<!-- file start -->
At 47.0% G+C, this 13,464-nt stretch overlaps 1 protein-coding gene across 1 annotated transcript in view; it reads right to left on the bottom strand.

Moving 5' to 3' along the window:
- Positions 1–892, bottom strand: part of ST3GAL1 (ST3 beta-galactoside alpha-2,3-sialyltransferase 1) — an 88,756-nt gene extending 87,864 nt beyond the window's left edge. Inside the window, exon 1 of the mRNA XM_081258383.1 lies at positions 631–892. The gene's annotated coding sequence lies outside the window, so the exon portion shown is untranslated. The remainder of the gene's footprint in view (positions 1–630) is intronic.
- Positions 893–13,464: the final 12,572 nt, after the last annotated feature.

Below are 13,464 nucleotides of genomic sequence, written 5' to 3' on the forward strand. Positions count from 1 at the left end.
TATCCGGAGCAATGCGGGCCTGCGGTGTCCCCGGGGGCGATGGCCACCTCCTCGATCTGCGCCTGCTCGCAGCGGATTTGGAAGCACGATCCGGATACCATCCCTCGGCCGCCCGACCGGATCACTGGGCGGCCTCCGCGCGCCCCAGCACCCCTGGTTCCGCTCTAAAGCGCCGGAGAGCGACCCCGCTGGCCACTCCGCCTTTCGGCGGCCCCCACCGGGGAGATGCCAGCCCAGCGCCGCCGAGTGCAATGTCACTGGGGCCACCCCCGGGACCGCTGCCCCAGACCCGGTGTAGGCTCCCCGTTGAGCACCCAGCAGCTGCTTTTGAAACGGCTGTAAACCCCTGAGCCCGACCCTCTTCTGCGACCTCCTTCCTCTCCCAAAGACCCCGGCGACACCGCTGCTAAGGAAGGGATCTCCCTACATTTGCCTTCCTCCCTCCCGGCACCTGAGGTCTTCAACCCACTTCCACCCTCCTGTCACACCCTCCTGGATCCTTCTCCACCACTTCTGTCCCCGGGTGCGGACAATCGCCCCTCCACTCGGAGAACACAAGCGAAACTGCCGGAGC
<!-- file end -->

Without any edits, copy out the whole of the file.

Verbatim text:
At 47.0% G+C, this 13,464-nt stretch overlaps 1 protein-coding gene across 1 annotated transcript in view; it reads right to left on the bottom strand.

Moving 5' to 3' along the window:
- Positions 1–892, bottom strand: part of ST3GAL1 (ST3 beta-galactoside alpha-2,3-sialyltransferase 1) — an 88,756-nt gene extending 87,864 nt beyond the window's left edge. Inside the window, exon 1 of the mRNA XM_081258383.1 lies at positions 631–892. The gene's annotated coding sequence lies outside the window, so the exon portion shown is untranslated. The remainder of the gene's footprint in view (positions 1–630) is intronic.
- Positions 893–13,464: the final 12,572 nt, after the last annotated feature.

Below are 13,464 nucleotides of genomic sequence, written 5' to 3' on the forward strand. Positions count from 1 at the left end.
TATCCGGAGCAATGCGGGCCTGCGGTGTCCCCGGGGGCGATGGCCACCTCCTCGATCTGCGCCTGCTCGCAGCGGATTTGGAAGCACGATCCGGATACCATCCCTCGGCCGCCCGACCGGATCACTGGGCGGCCTCCGCGCGCCCCAGCACCCCTGGTTCCGCTCTAAAGCGCCGGAGAGCGACCCCGCTGGCCACTCCGCCTTTCGGCGGCCCCCACCGGGGAGATGCCAGCCCAGCGCCGCCGAGTGCAATGTCACTGGGGCCACCCCCGGGACCGCTGCCCCAGACCCGGTGTAGGCTCCCCGTTGAGCACCCAGCAGCTGCTTTTGAAACGGCTGTAAACCCCTGAGCCCGACCCTCTTCTGCGACCTCCTTCCTCTCCCAAAGACCCCGGCGACACCGCTGCTAAGGAAGGGATCTCCCTACATTTGCCTTCCTCCCTCCCGGCACCTGAGGTCTTCAACCCACTTCCACCCTCCTGTCACACCCTCCTGGATCCTTCTCCACCACTTCTGTCCCCGGGTGCGGACAATCGCCCCTCCACTCGGAGAACACAAGCGAAACTGCCGGAGC